But now some people are confused whether the ruling party has changed its long held ideology or not as it aspires to bring viable changes and reforms in the economy without changing its revolutionary democratic ideology, Eyob further emphasizes.
At this in point time, some of the issues need to be taken seriously, Eyob notes mentioning Ethiopian Airlines, one of the successful state owned companies with huge success and that has always been the pride of Ethiopia  as case in point.
The government should not implement the reforms at all institutions at once. The reforms should be taken by protecting the macro economic progress as well as the progress of the institutions, he stresses.
In general, “it is a promising strategy and big changes would come afterwards. However, every single action should be taken carefully."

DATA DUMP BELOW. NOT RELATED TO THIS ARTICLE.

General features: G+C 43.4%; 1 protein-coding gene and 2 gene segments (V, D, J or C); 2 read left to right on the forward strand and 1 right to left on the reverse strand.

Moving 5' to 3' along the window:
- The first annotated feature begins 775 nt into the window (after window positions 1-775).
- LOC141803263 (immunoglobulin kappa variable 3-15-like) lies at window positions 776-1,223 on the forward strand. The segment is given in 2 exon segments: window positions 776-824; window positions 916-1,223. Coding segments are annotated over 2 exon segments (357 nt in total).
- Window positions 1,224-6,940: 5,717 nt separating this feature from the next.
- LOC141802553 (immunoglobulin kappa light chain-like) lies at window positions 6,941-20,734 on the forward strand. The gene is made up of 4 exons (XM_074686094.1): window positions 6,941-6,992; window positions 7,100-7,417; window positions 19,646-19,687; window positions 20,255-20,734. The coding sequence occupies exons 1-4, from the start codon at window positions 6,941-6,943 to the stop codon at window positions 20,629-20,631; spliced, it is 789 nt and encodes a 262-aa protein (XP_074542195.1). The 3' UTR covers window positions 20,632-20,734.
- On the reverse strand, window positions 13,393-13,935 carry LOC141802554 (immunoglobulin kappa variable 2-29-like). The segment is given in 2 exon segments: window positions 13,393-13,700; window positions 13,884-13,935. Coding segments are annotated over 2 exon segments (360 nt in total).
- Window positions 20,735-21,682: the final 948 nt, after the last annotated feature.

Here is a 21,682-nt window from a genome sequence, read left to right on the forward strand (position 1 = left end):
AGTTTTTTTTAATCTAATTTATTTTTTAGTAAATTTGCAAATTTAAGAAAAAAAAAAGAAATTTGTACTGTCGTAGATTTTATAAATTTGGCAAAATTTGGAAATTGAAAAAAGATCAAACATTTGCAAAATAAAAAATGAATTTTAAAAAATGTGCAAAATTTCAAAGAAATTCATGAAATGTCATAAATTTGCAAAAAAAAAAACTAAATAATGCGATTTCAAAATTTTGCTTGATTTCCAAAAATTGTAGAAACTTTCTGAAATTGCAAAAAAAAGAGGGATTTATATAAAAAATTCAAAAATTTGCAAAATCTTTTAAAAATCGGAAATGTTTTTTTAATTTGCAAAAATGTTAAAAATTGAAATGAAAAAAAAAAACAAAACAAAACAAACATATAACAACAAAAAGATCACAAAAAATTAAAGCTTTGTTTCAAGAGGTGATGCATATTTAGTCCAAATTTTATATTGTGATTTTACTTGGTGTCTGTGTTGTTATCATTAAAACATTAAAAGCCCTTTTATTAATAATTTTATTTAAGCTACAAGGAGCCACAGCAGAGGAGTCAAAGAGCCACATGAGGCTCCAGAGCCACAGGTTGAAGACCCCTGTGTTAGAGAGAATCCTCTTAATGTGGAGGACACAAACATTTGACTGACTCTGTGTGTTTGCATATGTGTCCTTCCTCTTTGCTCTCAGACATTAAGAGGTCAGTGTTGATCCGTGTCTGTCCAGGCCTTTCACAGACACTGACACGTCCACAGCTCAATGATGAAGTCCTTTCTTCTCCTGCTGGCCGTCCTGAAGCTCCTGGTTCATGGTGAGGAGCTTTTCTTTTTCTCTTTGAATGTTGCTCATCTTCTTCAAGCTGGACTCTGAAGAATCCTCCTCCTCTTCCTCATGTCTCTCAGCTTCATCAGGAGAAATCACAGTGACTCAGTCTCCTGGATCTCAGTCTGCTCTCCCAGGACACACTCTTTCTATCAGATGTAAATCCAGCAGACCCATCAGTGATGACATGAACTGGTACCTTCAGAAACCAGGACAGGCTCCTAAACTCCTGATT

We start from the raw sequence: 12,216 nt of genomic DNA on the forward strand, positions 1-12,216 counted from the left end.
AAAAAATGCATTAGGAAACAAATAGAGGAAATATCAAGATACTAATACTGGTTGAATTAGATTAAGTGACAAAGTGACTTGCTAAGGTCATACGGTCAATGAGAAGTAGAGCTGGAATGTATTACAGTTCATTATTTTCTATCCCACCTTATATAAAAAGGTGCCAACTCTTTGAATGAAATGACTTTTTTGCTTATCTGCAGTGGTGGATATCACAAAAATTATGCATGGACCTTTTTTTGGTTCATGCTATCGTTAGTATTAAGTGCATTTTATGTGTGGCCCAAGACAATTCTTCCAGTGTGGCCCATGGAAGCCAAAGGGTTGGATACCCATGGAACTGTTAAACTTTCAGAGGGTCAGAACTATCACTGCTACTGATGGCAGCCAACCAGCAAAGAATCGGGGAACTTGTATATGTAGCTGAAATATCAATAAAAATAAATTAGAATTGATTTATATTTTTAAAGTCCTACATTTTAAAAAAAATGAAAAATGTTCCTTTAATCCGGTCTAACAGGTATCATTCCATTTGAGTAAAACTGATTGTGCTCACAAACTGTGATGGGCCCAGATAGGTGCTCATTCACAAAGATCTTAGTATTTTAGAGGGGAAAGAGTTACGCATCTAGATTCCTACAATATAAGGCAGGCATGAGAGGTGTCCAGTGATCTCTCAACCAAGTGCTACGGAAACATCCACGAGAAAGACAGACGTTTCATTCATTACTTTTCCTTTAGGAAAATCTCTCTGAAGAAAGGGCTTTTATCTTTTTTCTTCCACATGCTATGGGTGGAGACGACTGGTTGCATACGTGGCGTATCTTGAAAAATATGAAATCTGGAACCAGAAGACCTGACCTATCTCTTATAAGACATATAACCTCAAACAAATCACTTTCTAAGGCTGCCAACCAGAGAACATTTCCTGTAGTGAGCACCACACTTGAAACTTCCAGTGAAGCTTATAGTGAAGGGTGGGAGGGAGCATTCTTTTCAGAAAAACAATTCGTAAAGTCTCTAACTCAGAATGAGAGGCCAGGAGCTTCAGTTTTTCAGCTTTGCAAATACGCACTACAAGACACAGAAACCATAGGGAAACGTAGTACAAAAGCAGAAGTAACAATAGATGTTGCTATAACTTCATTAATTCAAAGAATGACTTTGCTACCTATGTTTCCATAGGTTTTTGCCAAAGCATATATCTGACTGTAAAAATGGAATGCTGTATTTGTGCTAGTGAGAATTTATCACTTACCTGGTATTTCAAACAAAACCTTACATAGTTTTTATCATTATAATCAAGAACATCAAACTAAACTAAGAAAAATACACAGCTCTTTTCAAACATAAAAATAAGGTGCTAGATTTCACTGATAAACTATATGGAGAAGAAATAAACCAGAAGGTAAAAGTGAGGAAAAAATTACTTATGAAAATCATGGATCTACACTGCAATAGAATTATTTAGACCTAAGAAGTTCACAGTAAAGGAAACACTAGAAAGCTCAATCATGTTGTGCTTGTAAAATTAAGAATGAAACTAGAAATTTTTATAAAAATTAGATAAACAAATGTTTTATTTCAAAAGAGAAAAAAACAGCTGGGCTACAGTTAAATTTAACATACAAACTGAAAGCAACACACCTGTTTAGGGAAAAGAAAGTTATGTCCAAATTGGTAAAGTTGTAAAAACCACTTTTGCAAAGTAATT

The decision would have great impact on the overall economy. Obviously, due to the shortage of hard currency, many factories have been operating with 20 to 25 percent of their capacity. Gross Domestic Product has been in decline.
When the income from the sale of share is released in to the economy, it would help overcome the challenges and once the private investors are carefully selected, their presence in the economy would raise the coefficient.
As to him, the decision would not be taken as a means to get foreign currency; rather it aimed at boosting economic growth. And then the government would be able to focus on key areas of development.  
Most of the mega projects have been inefficient and bankrupted. Hence, the decision is imperative to sustain the economic progress and help the private sector flourish than ever before. “The government has lost a lot of capital in sugar projects and the involvement of the private sector is expected to ease this situation.  Take sugar protects in to the case, the government has lost much of its capital,” Eyop opines.  
As the private sector will highly involve in the economy, special attention must be given to improving logistics. The decision would make the economy participatory and sustainable.